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Tuesday, May 26, 2015

The Boring Banking Industry?

Two of the leading voices in finance Frances Coppola and Yves Smith are in a disagreement - sort of a pseudo-disagreement if you ask me - over whether banking should be boring or not. The question itself is the reason for the confusion. Banking should be boring was endorsed by Elizabeth Warren too.

I think Banking should be my kind of boring. By boring I mean two things - it should not be unnecessarily complex, and it should be capable to meet the complexity inherent in banking. Retail banking is not boring - for wrong reasons. It confounds the public with products that are too complex for their needs. At the same time, the back end that supports these products (read - corresponding asset liability matching mechanism, hedging etc.) is not as sophisticated. Investment banking on the other hand is too boring - meaning it does the complex shit right but it passes that shit to people who have no clue without retaining any skin in the game. 

Banking has multiple facets:
First there is a probability management that allows banks to take deposits for different terms and make loans for different terms and manage the asset-liability gap. This is similar to the insurance industry managing premiums and payouts. A smaller part of this is managing float which is a skill by itself. This is more like extremely short term trading.

The second aspect of banking is your ability to make loans that will pay a decent return without going bust. It is often known as the essence of banking. Borrowers whetting, background checks, credit history check etc. forms part of this aspect of banking.

Third aspect of banking is about sales of a variety of investment products. Here the retail staff of the bank tries to meet its sales targets by selling complex investment products to unsuspecting customers. The customers, most often, are meeting these sales-people to get some transaction done - they are not there to seek investment products.

Fourth aspect is support services which can be totally outsourced. This aspect covers your cheque-book issuances, mailing the account statements, keeping the personal records up to date. Issuing certificates for taxes, etc. On the asset side - it deals with record keeping, and procedural stuff. It is fairly automated and most customers can be empowered to do it themselves as well.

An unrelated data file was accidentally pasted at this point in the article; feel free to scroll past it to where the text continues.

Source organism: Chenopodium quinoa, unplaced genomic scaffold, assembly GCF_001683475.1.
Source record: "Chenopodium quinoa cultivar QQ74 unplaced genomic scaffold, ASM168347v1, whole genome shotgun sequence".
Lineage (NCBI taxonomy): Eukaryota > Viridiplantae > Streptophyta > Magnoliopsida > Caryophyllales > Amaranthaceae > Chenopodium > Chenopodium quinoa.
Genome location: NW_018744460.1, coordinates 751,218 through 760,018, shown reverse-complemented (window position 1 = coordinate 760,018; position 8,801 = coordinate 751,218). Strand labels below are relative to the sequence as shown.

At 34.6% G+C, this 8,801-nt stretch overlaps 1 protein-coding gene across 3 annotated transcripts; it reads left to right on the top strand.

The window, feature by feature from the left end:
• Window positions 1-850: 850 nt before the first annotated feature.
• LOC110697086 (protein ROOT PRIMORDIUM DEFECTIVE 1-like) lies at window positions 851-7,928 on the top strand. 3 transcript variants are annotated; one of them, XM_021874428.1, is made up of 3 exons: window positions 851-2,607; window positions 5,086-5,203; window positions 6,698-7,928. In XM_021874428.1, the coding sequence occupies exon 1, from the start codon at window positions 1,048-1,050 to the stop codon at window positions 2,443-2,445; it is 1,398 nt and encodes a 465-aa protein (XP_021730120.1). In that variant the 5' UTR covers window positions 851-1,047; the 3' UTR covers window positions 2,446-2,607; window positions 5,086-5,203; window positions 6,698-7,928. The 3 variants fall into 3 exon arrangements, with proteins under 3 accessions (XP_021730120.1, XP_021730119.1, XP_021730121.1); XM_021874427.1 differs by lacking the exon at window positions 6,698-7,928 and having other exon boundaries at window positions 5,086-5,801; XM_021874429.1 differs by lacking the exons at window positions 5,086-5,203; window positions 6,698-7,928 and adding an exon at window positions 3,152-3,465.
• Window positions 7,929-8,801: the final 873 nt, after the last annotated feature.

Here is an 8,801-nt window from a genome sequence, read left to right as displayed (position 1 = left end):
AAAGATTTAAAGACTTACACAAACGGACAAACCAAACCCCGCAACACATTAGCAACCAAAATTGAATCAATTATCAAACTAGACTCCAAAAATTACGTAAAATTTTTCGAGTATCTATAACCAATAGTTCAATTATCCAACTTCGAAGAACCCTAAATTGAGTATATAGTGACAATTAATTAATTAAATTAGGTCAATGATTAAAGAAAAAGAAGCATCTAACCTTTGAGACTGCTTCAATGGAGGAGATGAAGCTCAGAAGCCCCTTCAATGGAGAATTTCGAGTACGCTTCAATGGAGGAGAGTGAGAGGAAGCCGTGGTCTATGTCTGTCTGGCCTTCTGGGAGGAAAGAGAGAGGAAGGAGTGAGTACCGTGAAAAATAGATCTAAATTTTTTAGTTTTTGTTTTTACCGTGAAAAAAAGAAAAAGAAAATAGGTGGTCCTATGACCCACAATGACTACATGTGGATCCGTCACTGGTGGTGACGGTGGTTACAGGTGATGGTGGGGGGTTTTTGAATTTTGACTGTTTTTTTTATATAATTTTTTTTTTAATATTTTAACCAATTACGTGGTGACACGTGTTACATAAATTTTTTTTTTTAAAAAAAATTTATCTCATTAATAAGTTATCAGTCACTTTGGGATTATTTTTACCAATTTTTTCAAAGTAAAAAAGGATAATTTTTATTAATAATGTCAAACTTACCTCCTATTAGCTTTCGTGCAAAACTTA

Understanding banking:
We cannot classify banking into retail and investment banking and expect to gain any new understand. We need to cut banking up into two chunks - transaction management and investment management.

Transaction management should be boring - like telephone exchanges or something. It should simply be WYSIWYG. It is also similar to McDonalds - it is basic and simple but you need to have skills to pull of the quick delivery at low cost. Meaning it is more a function of skill (can be acquired by repetition) than expertise (research, experience and insight are essential)

On the flip side, the investment management side should be complex. Now loans are debt investments and so is float. Selling investment products is as different from transaction management as chalk and cheese. You need experts to sell those products and ensure that they are not mis-sold. This part has been wrongly simplified. This part requires expertise.

What is boring?
Currently what is boring is selling investment products - which shouldn't be. Most people I know - yes most - do not understand the risks with any of the investment products they buy. It can be insurance policies, term deposits, mutual funds, debt funds, real estate or whatever.

Now basic risk management tells us that just because you buy different products does not mitigate your risks - sometimes your risks may go up. This risk compounding is not even understood by the practitioners let alone the customers. The sellers of these products, to use a popular phrase, get a salary to not understand them.

Now credit cards and over-drafts are not simple transaction management products. They are in fact loan products and deserve to be sold professionally. Most of the unnecessary complexity lies here. People who go for credit cards do not understand the terms of loan they are entering - and Warren has highlighted it time and again. Same goes with OD - while it is not as bad as credit card terms - hereto people do not understand what they are getting into.

There is quite a bit of complexity in term deposit side as well. If we really examine, most of the depositors do not make as much from their deposits as they should. The optimisation is never explained and never understood. It is in the interest of banks that depositors do not understand this - CASA (current account - savings account) helps keep the cost of capital low.

These cannot be boring - quite the opposite. These issues need to be explained - some by the banks selling these products, others by general education.

What is not boring?
Conversely, the transaction management is unnecessarily complicated. Real time settlement should have been a norm now - yet banks do enjoy settlement floats on many payment mechanisms. These represent the money the banks use after the debit the account and before they credit the account of the beneficiary.

One source of complications in transaction is authentication and identification. These cannot be eliminated as they exist to keep your bank account safe. However, all other sources of complexity are available for simplification.

Transaction fees are pretty complex, sometimes they are waived other times you get charged for using some facility during a holiday or something like that.

In sum
Banking is simple and complex at the same time - just not in the right places. It is time to rewire banking - simplify it just as much as required and no more.

Buy my books "Subverting Capitalism & Democracy" and "Understanding Firms".